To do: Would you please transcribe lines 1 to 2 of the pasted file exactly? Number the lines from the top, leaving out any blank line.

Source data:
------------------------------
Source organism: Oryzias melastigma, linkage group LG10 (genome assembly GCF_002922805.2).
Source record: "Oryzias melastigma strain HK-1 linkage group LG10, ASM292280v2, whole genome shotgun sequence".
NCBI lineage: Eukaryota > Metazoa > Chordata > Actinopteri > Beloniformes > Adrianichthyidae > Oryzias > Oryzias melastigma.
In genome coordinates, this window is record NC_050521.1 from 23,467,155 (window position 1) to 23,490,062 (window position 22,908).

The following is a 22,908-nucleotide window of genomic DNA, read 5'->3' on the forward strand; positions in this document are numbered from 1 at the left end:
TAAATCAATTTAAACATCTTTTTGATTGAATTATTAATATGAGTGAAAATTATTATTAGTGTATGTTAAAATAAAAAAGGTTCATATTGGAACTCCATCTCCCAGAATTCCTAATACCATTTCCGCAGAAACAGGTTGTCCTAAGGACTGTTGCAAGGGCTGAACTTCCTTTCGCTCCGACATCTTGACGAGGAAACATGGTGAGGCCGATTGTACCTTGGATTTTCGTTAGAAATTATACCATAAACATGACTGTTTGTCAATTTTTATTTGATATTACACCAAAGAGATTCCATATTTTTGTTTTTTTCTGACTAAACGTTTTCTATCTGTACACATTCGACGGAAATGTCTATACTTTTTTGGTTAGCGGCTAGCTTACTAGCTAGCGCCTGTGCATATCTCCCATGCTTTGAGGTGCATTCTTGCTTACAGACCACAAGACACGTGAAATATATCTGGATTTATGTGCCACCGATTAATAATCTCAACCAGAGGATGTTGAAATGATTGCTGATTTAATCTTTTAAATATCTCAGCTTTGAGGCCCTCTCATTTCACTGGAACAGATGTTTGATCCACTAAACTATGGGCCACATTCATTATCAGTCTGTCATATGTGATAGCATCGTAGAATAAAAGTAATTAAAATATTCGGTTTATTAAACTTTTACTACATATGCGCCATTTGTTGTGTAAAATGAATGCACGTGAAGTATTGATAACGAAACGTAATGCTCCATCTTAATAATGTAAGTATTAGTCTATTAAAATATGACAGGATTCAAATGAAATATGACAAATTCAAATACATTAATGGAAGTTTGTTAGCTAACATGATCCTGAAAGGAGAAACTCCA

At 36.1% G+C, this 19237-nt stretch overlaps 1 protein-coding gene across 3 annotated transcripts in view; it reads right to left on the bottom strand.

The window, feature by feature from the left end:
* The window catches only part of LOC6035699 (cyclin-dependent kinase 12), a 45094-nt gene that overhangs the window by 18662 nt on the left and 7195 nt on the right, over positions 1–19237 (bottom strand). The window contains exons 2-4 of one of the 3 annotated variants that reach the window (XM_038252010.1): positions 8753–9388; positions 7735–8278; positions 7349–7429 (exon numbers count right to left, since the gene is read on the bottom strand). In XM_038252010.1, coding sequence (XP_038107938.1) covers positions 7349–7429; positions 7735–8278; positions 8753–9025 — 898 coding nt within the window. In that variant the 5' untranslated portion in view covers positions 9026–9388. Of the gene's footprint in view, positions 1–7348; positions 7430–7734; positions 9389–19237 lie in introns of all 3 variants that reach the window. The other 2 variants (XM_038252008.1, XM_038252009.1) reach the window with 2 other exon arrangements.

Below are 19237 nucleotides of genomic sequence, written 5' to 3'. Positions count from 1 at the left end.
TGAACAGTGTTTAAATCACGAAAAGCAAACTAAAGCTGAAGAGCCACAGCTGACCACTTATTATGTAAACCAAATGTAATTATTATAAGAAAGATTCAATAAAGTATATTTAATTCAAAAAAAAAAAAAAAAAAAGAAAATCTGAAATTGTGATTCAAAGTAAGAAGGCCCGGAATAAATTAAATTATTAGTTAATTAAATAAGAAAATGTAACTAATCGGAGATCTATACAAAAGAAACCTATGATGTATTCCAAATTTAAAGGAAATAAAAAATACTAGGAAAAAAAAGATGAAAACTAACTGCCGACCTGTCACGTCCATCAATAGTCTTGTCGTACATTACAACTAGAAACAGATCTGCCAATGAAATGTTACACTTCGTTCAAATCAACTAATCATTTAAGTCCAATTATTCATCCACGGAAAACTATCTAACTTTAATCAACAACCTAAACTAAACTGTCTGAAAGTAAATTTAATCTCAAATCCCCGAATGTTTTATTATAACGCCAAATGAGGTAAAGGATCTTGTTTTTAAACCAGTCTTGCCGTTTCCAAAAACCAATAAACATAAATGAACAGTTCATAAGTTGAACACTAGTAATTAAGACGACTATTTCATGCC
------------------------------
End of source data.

Source organism: Oryzias melastigma, linkage group LG10 (genome assembly GCF_002922805.2).
Source record: "Oryzias melastigma strain HK-1 linkage group LG10, ASM292280v2, whole genome shotgun sequence".